6. ^

    In the model, all functions over time are specified over a 60-year period from the program’s start. We have truncated the x-axis in our plots for ease of reading. This could only mislead for the probability of staying in AI subplots, where the other side of the sigmoid function is not visible.

  7. ^

    There are two nuances here to note. Firstly, although in this post the number of participants has decreasing returns to variable costs, this could change under different scaling parameters. Secondly, cost could also affect benefit if the average ability among participants depends on their number. However, in this post, we assumed that ability is constant, regardless of the number of participants.

  8. ^

    Of course, scaling specific program implementations is not the only way to scale. We might be interested in, for instance, running multiple implementations of each program within a research avenue and across conferences, or across research avenues within a single conference. This is an important strategic consideration, but we will not further expand on it in this post.

  9. ^

    The extent to which current research will apply to more advanced models is a useful topic of discussion. Given that it seems increasingly likely that AGI will be built using deep learning systems, and in particular LLMs, we believe that studying existing systems can provide useful microcosms for AI safety. For instance, LLMs already exhibit forms of deception and power-seeking. Moreover, it seems likely that current work on AI honesty, transparency, proxy gaming, evaluating dangerous capabilities, and so on will apply to a significant extent to future systems based on LLMs. Finally, note that research on benchmarks and evals is robust to changes in architecture or even to the paradigm of future AI systems. As such, building benchmarks and evals are even more likely to apply to future AI systems.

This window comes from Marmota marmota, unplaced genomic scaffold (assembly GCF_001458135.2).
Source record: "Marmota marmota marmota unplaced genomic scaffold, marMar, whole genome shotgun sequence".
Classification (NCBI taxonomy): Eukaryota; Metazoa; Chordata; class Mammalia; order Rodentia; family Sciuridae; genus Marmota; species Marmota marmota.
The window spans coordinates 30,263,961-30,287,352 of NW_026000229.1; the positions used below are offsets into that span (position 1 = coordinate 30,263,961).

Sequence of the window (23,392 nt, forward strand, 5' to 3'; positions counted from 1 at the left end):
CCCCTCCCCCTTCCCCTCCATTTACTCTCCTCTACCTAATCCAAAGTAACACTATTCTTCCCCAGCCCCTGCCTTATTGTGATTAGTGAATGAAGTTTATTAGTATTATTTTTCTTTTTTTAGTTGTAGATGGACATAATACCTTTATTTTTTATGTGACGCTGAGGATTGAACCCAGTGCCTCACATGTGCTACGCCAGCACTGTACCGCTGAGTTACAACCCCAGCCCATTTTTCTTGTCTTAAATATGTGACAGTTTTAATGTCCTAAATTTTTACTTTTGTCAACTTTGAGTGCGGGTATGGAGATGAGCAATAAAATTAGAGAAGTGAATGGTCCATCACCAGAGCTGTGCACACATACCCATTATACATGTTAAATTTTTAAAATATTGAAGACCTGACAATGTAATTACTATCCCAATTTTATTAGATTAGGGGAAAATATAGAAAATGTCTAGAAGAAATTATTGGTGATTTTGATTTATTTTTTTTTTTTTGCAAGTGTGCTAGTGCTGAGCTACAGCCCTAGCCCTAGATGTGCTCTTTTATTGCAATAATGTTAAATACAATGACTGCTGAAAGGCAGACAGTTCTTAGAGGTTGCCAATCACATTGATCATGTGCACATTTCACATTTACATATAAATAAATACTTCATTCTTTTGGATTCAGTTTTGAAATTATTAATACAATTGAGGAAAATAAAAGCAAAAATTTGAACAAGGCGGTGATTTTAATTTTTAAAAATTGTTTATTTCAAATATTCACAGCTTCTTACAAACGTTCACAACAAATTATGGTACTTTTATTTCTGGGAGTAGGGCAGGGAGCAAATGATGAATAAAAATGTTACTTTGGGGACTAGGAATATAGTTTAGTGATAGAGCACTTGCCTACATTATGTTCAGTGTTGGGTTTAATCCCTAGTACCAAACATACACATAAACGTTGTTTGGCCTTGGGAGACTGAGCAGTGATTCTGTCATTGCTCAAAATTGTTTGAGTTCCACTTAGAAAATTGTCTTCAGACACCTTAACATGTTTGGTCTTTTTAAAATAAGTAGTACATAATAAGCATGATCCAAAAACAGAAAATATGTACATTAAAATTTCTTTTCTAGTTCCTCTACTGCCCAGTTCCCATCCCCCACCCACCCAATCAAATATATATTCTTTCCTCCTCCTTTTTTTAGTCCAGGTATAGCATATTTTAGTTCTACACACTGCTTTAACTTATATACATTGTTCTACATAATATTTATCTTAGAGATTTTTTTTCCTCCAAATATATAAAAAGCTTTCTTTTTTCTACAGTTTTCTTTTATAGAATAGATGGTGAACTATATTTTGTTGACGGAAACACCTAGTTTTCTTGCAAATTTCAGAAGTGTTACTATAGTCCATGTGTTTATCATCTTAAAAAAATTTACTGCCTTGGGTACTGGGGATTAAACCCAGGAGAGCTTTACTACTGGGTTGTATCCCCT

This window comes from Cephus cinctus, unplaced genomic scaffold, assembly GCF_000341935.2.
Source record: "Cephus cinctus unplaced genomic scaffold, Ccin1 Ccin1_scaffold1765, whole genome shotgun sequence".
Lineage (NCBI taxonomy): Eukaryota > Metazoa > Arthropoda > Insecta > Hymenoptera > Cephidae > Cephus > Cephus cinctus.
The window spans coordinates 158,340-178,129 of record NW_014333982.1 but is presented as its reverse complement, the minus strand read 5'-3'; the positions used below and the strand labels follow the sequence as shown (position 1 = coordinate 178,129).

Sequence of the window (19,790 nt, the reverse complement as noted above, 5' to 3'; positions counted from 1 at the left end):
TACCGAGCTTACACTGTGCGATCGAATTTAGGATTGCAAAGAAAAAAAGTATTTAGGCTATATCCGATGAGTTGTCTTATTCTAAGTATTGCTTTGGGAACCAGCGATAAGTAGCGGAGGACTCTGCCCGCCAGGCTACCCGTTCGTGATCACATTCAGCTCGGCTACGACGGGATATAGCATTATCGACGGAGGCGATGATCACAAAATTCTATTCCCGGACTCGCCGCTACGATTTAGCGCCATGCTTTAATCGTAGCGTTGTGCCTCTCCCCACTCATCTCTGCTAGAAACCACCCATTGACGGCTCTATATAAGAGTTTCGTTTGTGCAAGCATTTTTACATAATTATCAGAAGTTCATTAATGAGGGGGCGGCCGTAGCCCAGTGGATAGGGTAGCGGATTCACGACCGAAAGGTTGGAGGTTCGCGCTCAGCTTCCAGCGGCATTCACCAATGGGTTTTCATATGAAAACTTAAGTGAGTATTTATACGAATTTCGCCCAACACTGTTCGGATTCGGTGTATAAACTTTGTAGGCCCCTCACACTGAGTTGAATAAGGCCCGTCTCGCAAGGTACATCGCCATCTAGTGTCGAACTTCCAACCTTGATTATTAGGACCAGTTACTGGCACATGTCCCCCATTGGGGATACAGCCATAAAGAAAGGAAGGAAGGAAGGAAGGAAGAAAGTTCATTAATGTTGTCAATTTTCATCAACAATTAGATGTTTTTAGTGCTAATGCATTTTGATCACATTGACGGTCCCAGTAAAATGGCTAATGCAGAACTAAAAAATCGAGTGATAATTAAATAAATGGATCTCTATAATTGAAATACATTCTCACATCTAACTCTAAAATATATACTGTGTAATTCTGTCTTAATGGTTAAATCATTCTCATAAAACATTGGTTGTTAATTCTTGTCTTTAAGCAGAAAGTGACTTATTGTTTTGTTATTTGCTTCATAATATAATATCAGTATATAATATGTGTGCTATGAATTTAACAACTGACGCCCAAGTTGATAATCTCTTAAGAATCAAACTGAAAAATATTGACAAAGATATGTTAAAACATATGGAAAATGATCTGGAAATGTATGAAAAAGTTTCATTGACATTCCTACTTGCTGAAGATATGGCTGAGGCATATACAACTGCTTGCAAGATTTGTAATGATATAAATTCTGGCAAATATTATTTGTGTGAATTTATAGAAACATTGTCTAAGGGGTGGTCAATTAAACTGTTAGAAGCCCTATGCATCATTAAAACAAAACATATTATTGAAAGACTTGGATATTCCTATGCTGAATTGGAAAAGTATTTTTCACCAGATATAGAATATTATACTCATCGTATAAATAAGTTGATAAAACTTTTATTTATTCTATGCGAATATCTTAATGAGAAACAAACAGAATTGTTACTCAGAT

Of course, it is true that more advanced models and conceptual frameworks do increase the relevance of AI safety research. For instance, we anticipate that once the LLM-agent paradigm gets established, research into AI power-seeking and deception will become even more relevant. Notwithstanding, we believe that, all things considered, AI safety research is currently tractable enough, and that the subfields are growing exponentially such that a 20% or even 30% discount rate is justified. 

Comments2
Sorted by Click to highlight new comments since: Today at 10:51 PM

Thanks for doing this and for sharing the code! It's really great to have reproducible models – I know how much work it can take to do this, and I appreciate you being willing to go through the labor. I have submitted a couple small PR's with documentation improvements.

I wanted to better understand what you were doing, so I looked at the NeurIPS Social. If I understand correctly: the value from this social comes from attendees increasing their research relevance from 0.206 to 0.2574, an increase of ~25%.

At first glance, a 25% increase just from a social seems pretty surprising; digging in further: the major difference appears to be this line:

(0.2 * 3 + (2 / 10) * 100)

Which I guess means that you are assuming that 103 participants had an increase of 0.2 QARYs. Is that right? If so I would be interested to hear more about where that number came from.[1]

Also, you are dividing all these numbers by 400, which makes me think that the numerator is the total amount of QARY increase, and there were 400 attendees, so you are dividing by 400 to get the average increase, but the parameters you chose for the gamma distribution result in an average number of attendees around 312. So my guess is that one of these numbers is off?

  1. ^

    You give more information on the NeurIPS workshop here, but I didn't see anything about the social – sorry if I missed it

I dug into this a bit more; I am not at all confident that I'm understanding things correctly (my code is here) but I printed out a few sanity checks on the numbers:

ProgramCost (USD)Benefit (counterfactual expected QARYs)Cost-effectiveness (QARYs per $1M)AttendeesAttendees (weighted)QARYs/Attendee
Trojan Detection Challenge65,00021320210650.098
NeurIPS Social520015029,0003106800.49
NeurIPS Workshop110,000360320059011000.6

It continues to feel surprising to me that a social would cause 0.5 QARYs/attendee, but maybe there's something I'm missing (e.g. maybe you happen to know about a particularly valuable collaboration which was sparked at this event).